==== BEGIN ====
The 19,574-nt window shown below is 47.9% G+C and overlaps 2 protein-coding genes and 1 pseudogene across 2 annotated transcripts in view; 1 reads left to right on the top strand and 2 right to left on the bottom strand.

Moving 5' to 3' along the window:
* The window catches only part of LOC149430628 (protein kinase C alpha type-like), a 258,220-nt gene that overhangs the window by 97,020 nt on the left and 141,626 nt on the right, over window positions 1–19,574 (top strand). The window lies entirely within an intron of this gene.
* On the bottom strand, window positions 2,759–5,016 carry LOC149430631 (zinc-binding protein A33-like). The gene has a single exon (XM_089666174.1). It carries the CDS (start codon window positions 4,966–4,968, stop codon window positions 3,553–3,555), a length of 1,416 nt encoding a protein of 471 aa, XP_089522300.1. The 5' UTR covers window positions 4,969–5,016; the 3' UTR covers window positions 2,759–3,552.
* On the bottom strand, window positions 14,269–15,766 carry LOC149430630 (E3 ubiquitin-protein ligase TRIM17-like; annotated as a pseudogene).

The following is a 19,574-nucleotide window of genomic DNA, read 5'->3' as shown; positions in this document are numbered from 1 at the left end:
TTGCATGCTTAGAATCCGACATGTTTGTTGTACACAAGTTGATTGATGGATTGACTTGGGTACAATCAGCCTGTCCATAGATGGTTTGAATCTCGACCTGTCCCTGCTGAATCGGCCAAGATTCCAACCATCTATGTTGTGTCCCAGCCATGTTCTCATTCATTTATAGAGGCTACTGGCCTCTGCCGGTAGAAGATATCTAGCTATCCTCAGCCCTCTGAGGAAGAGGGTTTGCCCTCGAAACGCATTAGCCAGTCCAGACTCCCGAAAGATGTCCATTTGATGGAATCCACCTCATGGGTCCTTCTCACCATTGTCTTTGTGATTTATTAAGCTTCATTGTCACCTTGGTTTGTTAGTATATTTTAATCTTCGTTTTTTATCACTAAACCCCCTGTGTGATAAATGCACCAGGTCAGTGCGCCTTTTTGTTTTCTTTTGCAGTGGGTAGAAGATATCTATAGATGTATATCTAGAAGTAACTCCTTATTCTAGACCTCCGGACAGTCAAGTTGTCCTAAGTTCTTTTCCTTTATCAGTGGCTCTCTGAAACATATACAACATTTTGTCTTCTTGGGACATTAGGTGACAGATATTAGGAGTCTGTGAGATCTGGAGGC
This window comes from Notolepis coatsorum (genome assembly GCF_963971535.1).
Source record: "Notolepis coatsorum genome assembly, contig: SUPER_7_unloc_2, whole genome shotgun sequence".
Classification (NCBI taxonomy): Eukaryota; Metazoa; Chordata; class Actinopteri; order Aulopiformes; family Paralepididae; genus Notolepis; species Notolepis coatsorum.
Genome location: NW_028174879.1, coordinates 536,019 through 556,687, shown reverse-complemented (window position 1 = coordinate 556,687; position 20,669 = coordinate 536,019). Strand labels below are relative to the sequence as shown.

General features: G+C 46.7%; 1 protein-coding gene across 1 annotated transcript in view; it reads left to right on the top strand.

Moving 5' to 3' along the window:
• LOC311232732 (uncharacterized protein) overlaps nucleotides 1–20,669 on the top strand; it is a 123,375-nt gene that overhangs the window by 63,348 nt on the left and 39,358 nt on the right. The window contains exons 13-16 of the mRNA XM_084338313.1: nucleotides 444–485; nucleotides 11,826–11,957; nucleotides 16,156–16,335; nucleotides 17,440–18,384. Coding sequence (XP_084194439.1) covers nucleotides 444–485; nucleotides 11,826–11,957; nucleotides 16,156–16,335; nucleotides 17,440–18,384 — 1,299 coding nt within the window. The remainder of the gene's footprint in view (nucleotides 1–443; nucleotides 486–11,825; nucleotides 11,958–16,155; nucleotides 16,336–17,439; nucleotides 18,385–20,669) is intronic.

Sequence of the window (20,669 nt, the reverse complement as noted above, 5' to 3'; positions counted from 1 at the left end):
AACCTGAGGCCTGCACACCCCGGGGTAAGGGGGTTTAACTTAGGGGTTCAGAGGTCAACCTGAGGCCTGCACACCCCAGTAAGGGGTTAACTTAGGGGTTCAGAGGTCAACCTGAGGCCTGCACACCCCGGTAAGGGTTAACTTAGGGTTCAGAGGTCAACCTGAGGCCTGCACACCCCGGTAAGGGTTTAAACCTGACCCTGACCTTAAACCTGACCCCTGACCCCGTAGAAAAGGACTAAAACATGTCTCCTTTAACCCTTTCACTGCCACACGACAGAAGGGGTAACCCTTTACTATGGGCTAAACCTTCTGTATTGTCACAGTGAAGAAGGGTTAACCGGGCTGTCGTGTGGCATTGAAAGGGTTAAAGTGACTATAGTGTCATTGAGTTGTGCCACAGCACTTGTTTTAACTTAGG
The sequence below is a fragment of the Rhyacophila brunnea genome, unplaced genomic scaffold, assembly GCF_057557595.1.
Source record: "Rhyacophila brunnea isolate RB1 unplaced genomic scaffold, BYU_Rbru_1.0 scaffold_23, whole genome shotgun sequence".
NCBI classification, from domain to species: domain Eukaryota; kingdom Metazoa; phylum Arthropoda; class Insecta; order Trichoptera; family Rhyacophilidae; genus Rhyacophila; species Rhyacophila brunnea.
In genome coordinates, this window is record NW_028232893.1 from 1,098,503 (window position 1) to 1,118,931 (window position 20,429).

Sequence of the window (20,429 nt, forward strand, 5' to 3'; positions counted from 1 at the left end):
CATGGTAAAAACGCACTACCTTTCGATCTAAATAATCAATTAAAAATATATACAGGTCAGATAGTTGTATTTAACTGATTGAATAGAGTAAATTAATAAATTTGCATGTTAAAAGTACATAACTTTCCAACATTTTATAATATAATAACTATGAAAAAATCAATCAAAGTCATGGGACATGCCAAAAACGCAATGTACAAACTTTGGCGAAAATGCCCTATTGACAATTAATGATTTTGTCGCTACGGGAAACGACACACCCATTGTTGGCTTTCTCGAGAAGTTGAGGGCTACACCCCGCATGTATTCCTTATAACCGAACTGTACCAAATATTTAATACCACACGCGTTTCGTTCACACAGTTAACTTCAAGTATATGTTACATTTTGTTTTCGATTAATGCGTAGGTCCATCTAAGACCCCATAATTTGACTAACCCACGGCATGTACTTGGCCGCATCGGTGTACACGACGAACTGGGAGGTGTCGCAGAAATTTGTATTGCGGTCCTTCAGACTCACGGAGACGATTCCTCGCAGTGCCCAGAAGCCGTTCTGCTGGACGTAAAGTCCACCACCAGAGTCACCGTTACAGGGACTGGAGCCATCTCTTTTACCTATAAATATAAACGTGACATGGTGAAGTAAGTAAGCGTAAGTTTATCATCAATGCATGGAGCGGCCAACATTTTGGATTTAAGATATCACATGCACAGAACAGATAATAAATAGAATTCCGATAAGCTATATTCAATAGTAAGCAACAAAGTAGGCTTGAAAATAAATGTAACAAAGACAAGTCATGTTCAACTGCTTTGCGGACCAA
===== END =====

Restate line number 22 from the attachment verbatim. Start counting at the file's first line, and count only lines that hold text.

CATGGTAAAAACGCACTACCTTTCGATCTAAATAATCAATTAAAAATATATACAGGTCAGATAGTTGTATTTAACTGATTGAATAGAGTAAATTAATAAATTTGCATGTTAAAAGTACATAACTTTCCAACATTTTATAATATAATAACTATGAAAAAATCAATCAAAGTCATGGGACATGCCAAAAACGCAATGTACAAACTTTGGCGAAAATGCCCTATTGACAATTAATGATTTTGTCGCTACGGGAAACGACACACCCATTGTTGGCTTTCTCGAGAAGTTGAGGGCTACACCCCGCATGTATTCCTTATAACCGAACTGTACCAAATATTTAATACCACACGCGTTTCGTTCACACAGTTAACTTCAAGTATATGTTACATTTTGTTTTCGATTAATGCGTAGGTCCATCTAAGACCCCATAATTTGACTAACCCACGGCATGTACTTGGCCGCATCGGTGTACACGACGAACTGGGAGGTGTCGCAGAAATTTGTATTGCGGTCCTTCAGACTCACGGAGACGATTCCTCGCAGTGCCCAGAAGCCGTTCTGCTGGACGTAAAGTCCACCACCAGAGTCACCGTTACAGGGACTGGAGCCATCTCTTTTACCTATAAATATAAACGTGACATGGTGAAGTAAGTAAGCGTAAGTTTATCATCAATGCATGGAGCGGCCAACATTTTGGATTTAAGATATCACATGCACAGAACAGATAATAAATAGAATTCCGATAAGCTATATTCAATAGTAAGCAACAAAGTAGGCTTGAAAATAAATGTAACAAAGACAAGTCATGTTCAACTGCTTTGCGGACCAA